Opinion: Quite Getting So Aroused

Performance, either physical or mental, requires a level of arousal or excitement that matches the task at hand. Whether it’s the last deadlift attempt of a powerlifting meet, a crucial at-bat in baseball that can put your team ahead, or the eleventh hour before a deadline to close a deal at work, you won’t be able to complete the task without a certain level of mental alertness, focus, and grit.

The relationship between performance and arousal is adequately described by the Yerkes-Dodson Law. For most tasks, the relationship can be best visualized as an upside-down U-curve. Before a certain point of mental arousal or past it, performance in the task suffers; there is an elusive sweet spot for every task out there.

The Yerkes-Dodson Law

Task difficulty also has to be accounted for. An easy task like studying for a job interview requires much less arousal than attempting a PR on the squat. You don’t exactly have to be “amped up” to study hard.

In certain cases though, hyper-arousal doesn’t negatively affect performance, especially when a task is simple or second-nature. I would argue that attempting a PR on the squat falls into this category, but only after a certain point.

The elusive end-goal is to be able to harness high arousal for a technically demanding skill that also requires strength and power. This is usually the type of thing you do in sports or in the gym; like the clean & jerk, or hitting a baseball for a go-ahead homerun in the last inning. This skill must be second nature to allow high arousal to maximize the strength and power necessary to complete the task. Otherwise, there is a greater potential for error.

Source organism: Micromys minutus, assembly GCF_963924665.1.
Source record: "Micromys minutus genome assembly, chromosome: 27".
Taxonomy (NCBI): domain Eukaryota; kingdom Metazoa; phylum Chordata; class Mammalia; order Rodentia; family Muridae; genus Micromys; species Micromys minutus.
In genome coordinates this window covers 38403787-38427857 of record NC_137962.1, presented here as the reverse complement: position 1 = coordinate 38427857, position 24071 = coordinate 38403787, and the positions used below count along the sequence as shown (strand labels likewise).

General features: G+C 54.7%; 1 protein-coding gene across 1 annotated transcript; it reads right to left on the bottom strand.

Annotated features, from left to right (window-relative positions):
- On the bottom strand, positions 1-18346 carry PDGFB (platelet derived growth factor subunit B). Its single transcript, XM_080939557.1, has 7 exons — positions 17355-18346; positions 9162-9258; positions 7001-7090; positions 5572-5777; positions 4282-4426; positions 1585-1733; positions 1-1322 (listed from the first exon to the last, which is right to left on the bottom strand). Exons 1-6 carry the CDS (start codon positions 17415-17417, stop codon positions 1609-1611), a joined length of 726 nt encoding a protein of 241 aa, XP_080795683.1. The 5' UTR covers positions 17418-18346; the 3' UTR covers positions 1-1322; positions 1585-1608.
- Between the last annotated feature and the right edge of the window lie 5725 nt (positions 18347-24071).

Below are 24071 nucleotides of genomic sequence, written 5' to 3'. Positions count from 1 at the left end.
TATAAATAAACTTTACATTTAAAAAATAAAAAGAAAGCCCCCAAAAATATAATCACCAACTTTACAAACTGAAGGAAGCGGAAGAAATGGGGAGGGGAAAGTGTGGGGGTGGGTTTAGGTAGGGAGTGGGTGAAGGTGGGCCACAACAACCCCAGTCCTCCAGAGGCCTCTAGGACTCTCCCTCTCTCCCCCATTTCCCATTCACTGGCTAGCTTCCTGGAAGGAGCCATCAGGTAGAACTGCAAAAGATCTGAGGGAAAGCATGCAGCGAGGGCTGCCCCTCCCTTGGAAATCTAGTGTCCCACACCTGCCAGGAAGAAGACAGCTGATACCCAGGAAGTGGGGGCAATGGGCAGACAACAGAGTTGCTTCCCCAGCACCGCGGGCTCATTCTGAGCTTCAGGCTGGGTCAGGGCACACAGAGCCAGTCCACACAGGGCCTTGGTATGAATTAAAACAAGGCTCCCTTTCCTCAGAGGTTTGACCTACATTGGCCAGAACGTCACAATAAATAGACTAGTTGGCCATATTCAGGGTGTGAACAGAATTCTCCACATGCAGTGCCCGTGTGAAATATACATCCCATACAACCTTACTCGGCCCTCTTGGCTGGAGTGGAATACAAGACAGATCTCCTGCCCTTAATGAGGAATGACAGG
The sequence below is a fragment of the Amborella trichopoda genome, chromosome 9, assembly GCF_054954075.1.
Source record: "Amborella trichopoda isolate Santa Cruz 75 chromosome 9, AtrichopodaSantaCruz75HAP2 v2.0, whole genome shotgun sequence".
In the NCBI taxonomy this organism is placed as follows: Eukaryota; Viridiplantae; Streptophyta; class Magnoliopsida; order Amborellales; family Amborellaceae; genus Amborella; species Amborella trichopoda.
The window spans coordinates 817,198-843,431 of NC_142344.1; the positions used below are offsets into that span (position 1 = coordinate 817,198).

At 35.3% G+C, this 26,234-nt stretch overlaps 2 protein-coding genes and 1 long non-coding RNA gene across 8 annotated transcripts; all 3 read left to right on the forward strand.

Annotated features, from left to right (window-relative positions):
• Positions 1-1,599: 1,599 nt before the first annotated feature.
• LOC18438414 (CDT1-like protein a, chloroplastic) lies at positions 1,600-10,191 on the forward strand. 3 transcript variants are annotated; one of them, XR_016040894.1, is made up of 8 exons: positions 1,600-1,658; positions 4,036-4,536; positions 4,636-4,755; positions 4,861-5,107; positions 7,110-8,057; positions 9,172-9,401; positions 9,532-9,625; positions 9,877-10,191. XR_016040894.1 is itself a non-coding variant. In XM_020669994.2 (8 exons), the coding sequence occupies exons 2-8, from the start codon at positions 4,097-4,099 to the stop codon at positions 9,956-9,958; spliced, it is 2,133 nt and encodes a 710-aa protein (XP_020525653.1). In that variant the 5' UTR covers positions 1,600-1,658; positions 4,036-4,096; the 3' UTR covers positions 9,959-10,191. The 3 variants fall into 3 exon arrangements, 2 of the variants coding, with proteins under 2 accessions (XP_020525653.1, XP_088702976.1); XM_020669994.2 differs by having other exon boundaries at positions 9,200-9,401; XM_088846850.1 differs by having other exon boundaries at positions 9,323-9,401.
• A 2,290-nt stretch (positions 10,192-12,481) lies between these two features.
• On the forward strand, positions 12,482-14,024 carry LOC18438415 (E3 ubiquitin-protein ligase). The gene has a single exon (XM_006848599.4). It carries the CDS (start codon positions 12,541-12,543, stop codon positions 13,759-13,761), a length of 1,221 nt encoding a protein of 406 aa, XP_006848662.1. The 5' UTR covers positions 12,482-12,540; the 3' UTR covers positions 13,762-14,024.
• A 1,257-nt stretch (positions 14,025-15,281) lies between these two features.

This is why reps upon reps in practice are necessary for perfection. Practicing under low arousal is crucial.

You should always be looking to progress and improve your lifts and physical performance, even when they don’t necessarily count. When it does counts in competition, you might have a screaming audience watching your every move. Nothing in practice can prepare you for that uncertainty.

Whether or not it counts, pushing the limits of performance on the field or in the gym is a high-threshold task on its own. By then, hopefully that task is reflexive and second-nature so that you’re ready to dominate when arousal kicks in.

Just be sure to keep it low, but focused, during practice.

by Jeremy Lau

New York, NY

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